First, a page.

John Armstrong

The work of Charles Reznikoff is of the highest importance and demands that we take serious note of what it says and what it must portend for the future of the Poem. This is a matter of fact, as I will demonstrate.

I was going to begin with a critical look at why the current malaise that we call contemporary poetry overlooks the importance of the documentary poem. I then realised that some readers may not think that such a form isn't at all important, so I've decided to make that case first.

One of the better­worn cliches of lit crit is that poetry is really good at 'bearing witness'. I think that I probably agree with the sentiment here but would rather that this observation could be made without the legal and religious connotations that it aspires to. It seems to me that poetry is really good at making a record of events and people. This aspect of the poem is found in some of our greatest works, the Divine Comedy can be read as a record of contemporary Italian politics as well as a religious allegory just as Piers Plowman can be read as a record of English religious and social concerns at the end of 14th century England. Throughout the history of western culture one of the central functions of the poem has been to memorialise the dead, a function that continues to produce some of the most impressive work that we have. Satire is a record of the thing being satirised and contemporary attitudes towards it.

Now, this recording business is complex because poets usually make use of records (documents) that are already compiled in order to make a point and some of the readerly interest then lies in the rationale behind the selection of particular pieces of information and the exclusion of others. Other poets record directly their own experiences of the social milieu in which they live and it is this type that I want to consider first.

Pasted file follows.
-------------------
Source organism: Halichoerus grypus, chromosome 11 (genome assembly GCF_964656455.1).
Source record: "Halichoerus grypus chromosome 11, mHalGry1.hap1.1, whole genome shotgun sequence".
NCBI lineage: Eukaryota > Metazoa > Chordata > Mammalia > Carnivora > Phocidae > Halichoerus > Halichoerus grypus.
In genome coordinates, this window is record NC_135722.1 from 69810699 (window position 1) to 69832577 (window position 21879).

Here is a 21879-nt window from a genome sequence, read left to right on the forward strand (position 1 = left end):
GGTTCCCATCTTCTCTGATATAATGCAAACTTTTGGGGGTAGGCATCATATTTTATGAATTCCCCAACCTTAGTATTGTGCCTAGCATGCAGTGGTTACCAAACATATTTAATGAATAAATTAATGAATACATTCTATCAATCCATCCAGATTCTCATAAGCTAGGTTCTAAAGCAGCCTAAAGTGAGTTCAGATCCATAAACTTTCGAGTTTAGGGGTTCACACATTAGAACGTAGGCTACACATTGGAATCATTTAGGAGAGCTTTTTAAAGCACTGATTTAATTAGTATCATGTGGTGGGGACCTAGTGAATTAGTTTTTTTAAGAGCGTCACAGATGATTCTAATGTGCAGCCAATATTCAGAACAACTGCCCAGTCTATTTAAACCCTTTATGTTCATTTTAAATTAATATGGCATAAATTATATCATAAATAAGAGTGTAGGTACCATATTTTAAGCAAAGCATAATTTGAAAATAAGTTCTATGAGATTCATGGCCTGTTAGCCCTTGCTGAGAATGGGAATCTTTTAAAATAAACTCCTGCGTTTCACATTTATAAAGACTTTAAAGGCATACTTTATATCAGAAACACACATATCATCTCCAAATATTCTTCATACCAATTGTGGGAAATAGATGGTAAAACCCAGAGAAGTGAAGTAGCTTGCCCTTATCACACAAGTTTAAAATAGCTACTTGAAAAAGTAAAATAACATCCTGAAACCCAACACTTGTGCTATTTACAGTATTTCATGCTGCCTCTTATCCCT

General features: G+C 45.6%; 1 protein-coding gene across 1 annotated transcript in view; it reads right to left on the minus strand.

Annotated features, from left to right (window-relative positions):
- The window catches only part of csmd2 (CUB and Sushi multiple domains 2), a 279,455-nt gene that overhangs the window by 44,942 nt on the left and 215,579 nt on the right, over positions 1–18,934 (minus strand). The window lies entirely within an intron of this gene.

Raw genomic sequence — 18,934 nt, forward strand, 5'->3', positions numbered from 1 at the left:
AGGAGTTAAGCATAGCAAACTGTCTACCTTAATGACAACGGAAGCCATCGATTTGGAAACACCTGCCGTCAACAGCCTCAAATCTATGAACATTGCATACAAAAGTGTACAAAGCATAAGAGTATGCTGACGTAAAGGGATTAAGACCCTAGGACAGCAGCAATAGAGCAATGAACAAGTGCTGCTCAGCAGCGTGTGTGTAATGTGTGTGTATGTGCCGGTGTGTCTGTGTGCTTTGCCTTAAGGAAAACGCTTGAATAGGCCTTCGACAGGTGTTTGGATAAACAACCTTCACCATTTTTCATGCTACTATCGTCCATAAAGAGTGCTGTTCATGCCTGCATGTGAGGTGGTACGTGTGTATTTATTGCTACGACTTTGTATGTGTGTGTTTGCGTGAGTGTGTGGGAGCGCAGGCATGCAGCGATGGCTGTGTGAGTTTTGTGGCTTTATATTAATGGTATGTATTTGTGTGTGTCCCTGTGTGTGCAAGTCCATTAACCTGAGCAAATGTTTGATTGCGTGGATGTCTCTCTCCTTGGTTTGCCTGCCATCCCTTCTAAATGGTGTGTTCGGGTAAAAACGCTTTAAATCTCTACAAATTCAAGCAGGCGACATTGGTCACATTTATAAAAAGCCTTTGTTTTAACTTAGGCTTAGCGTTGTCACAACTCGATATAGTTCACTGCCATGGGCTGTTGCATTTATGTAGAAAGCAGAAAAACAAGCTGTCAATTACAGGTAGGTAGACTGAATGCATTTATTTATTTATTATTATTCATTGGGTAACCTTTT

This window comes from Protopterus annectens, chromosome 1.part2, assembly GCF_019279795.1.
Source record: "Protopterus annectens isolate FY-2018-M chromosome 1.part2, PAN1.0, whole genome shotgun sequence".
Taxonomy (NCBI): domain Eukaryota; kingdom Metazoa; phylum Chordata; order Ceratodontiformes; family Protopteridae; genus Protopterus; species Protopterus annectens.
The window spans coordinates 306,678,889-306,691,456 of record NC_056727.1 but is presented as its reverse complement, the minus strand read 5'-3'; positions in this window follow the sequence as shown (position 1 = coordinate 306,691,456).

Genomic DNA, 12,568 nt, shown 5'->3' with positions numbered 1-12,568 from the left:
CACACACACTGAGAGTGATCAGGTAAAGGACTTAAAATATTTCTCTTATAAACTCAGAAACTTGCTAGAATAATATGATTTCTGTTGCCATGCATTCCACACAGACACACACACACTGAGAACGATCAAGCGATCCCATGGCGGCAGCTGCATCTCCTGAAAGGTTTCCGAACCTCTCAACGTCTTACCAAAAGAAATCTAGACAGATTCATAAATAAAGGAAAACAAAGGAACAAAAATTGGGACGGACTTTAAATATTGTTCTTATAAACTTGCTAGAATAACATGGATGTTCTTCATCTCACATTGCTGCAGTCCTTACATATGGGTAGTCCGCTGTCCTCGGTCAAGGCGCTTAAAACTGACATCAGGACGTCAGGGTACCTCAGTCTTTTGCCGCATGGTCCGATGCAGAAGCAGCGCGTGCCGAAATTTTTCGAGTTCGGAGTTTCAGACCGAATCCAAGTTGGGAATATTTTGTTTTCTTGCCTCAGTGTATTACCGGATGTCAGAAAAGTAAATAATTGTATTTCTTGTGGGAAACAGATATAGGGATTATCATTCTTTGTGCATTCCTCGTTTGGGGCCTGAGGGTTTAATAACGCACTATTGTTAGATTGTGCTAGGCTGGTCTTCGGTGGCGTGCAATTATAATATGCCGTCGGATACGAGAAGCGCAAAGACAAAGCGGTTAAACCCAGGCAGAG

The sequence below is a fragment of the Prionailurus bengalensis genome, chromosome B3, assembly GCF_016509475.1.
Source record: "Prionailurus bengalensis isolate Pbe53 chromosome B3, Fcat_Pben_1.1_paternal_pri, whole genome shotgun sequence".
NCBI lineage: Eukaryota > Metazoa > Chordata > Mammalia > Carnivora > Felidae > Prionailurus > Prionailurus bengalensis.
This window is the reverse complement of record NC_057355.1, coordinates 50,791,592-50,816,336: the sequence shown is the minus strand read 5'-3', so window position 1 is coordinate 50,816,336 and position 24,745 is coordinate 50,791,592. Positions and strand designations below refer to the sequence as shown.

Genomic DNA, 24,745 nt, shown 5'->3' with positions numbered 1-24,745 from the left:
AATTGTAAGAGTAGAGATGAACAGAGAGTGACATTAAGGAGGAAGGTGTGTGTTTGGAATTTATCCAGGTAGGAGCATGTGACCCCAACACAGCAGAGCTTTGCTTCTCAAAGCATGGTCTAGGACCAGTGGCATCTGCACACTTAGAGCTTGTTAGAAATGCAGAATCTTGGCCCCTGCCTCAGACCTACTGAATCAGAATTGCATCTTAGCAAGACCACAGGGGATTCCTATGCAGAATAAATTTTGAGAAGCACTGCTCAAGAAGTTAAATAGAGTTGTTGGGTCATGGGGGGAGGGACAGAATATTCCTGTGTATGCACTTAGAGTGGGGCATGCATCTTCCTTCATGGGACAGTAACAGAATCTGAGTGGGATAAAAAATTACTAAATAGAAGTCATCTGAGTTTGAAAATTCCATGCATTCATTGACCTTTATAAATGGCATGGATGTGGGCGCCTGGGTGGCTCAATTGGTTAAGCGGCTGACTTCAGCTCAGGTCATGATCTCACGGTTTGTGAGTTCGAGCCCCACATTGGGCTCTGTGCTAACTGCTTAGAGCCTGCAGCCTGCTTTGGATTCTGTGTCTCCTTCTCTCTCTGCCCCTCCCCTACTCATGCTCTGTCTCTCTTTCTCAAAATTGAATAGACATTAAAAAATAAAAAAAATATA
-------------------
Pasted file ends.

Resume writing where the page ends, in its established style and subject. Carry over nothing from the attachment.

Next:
Thomas Hoccleve's My Compleinte and the subsequent Dialogue is a record of a bout of mental illness and its consequences in the early part of the 15th century. The first relates to the poet's illness and recovery and the way he was shunned by his friends who were worried that his condition would recur­ a rejection that in itself caused dejection and despair but not a relapse. The Dialogue records a conversation with a friend who reads the complaint but advises the poet not to circulate it in case it makes matters worse by further antagonising those that rejected him in the first place. The friend goes on to express concern that the stress of undertaking a new creative commission might bring about a relapse.

Some critics have expressed doubts as to whether or not Hoccleve actually experienced mental illness but, as a bipolar depressive, I can personally vouch for the accuracy of both the experience of the illness and of the reaction of the majority of those who you thought were friends.

Here's the description of the illness:

Almighty God, as liketh his goodnesse
Vesiteth folke alday, as men may see,
With los of good and bodily sikenesse
And amonge othir, he forgat not me
Witnesse vppon the wild infirmite
Which that I hadde, as many a man wele knewe,
And wiche me oute of mysilfe caste and threwe.

I can report that an initial bout of this kind of illness feels like a wild and uncontrollably infirmity and that it does seem that you have thrown yourself out of the 'you'. The first few lines attribute the cause of the illness to God or perhaps fate. There's also a comparison to be made here with contemporary mental health services seeing the illness as being exclusively a problem of brain chemistry.

Now, the primary difference here between this and Reznikoff is that the above is clearly what we think of as a poem, it is metrical and it rhymes. The last line is the sort of poetising that we're also accustomed to.

Here's the friend's initial response to the circulation of the complaint: